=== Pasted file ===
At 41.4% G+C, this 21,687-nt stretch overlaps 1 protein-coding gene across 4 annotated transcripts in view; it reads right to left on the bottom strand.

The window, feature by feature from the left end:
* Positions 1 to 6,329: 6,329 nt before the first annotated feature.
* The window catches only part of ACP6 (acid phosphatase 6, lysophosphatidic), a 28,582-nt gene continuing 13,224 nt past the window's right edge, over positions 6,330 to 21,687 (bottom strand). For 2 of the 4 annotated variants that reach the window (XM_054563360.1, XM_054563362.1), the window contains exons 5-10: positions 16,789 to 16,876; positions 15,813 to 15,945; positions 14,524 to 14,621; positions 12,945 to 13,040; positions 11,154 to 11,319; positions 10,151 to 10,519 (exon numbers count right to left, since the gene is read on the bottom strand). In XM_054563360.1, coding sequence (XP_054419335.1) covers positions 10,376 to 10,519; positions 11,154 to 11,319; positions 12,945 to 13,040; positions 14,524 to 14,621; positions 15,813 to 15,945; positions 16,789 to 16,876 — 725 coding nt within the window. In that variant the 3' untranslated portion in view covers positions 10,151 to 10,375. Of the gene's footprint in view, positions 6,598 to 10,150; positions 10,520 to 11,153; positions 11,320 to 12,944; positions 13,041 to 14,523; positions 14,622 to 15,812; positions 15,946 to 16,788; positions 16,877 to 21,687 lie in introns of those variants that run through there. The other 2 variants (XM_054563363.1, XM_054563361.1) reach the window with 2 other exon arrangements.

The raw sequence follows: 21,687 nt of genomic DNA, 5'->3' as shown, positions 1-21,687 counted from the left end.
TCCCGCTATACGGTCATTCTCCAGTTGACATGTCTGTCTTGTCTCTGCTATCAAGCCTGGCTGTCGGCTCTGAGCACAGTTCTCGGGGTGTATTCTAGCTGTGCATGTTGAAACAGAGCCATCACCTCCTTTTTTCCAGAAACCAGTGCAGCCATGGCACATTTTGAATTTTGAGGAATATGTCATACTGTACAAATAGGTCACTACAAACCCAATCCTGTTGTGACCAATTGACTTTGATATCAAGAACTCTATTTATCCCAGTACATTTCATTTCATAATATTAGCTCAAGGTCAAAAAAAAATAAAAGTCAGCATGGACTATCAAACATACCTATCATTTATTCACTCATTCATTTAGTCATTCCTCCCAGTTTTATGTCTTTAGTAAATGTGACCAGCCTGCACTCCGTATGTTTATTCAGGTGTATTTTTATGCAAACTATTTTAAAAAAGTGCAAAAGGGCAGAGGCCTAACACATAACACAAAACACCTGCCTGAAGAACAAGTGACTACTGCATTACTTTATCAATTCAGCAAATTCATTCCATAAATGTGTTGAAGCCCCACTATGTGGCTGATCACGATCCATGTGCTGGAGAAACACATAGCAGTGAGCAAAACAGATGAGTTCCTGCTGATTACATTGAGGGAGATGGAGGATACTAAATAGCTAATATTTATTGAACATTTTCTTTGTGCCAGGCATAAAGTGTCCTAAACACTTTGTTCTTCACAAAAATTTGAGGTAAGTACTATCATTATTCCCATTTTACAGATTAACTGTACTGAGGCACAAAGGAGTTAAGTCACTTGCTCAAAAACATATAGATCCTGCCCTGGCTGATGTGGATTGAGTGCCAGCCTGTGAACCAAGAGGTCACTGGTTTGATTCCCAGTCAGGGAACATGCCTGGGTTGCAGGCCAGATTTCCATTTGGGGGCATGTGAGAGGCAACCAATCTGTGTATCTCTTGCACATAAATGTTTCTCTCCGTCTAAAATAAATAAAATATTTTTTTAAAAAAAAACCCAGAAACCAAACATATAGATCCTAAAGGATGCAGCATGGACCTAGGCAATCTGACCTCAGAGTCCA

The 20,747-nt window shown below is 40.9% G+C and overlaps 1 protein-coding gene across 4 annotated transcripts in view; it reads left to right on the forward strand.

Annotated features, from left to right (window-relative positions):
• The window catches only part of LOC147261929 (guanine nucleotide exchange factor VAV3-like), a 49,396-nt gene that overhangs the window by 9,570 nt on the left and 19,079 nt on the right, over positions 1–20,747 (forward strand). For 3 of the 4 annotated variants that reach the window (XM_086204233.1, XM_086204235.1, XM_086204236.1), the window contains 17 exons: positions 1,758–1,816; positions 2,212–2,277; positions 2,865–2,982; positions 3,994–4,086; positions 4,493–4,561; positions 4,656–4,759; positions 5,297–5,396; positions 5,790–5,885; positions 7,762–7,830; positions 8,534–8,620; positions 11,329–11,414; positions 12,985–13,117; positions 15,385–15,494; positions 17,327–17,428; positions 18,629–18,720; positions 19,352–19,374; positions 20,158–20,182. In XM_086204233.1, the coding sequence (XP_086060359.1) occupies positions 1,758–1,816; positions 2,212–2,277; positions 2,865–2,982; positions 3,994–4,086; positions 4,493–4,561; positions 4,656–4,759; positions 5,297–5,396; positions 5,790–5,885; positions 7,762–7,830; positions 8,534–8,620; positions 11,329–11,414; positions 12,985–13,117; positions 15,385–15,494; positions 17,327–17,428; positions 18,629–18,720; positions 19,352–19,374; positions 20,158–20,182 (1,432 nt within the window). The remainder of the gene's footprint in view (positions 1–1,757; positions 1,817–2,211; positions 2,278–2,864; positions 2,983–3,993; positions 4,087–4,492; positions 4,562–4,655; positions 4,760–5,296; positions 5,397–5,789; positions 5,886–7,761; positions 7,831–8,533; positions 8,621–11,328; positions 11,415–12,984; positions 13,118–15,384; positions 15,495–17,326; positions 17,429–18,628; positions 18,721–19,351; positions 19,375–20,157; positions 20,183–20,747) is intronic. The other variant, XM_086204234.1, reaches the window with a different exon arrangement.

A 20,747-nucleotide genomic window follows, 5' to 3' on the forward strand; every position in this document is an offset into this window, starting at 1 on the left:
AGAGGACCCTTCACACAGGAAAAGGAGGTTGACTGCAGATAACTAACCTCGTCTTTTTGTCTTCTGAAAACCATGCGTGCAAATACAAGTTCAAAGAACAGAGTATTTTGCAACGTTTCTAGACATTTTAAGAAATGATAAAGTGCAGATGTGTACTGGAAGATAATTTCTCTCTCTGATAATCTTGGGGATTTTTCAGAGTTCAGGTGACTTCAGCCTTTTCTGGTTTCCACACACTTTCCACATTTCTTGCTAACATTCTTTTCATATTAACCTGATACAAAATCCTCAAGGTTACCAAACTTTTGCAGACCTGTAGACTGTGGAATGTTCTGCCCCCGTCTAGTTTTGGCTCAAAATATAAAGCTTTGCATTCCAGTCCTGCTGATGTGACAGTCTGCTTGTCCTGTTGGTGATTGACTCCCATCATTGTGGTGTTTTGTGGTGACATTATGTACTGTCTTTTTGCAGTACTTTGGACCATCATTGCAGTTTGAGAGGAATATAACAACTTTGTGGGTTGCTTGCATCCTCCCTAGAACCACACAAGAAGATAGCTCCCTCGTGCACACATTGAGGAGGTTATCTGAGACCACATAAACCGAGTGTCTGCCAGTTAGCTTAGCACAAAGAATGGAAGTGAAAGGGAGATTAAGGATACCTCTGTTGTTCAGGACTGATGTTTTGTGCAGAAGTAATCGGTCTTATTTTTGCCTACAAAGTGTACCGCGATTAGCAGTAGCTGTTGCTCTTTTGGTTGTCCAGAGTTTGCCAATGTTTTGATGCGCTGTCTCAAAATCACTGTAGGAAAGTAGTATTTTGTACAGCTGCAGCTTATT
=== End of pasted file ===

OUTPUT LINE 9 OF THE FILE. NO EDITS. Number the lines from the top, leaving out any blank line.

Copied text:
• The window catches only part of LOC147261929 (guanine nucleotide exchange factor VAV3-like), a 49,396-nt gene that overhangs the window by 9,570 nt on the left and 19,079 nt on the right, over positions 1–20,747 (forward strand). For 3 of the 4 annotated variants that reach the window (XM_086204233.1, XM_086204235.1, XM_086204236.1), the window contains 17 exons: positions 1,758–1,816; positions 2,212–2,277; positions 2,865–2,982; positions 3,994–4,086; positions 4,493–4,561; positions 4,656–4,759; positions 5,297–5,396; positions 5,790–5,885; positions 7,762–7,830; positions 8,534–8,620; positions 11,329–11,414; positions 12,985–13,117; positions 15,385–15,494; positions 17,327–17,428; positions 18,629–18,720; positions 19,352–19,374; positions 20,158–20,182. In XM_086204233.1, the coding sequence (XP_086060359.1) occupies positions 1,758–1,816; positions 2,212–2,277; positions 2,865–2,982; positions 3,994–4,086; positions 4,493–4,561; positions 4,656–4,759; positions 5,297–5,396; positions 5,790–5,885; positions 7,762–7,830; positions 8,534–8,620; positions 11,329–11,414; positions 12,985–13,117; positions 15,385–15,494; positions 17,327–17,428; positions 18,629–18,720; positions 19,352–19,374; positions 20,158–20,182 (1,432 nt within the window). The remainder of the gene's footprint in view (positions 1–1,757; positions 1,817–2,211; positions 2,278–2,864; positions 2,983–3,993; positions 4,087–4,492; positions 4,562–4,655; positions 4,760–5,296; positions 5,397–5,789; positions 5,886–7,761; positions 7,831–8,533; positions 8,621–11,328; positions 11,415–12,984; positions 13,118–15,384; positions 15,495–17,326; positions 17,429–18,628; positions 18,721–19,351; positions 19,375–20,157; positions 20,183–20,747) is intronic. The other variant, XM_086204234.1, reaches the window with a different exon arrangement.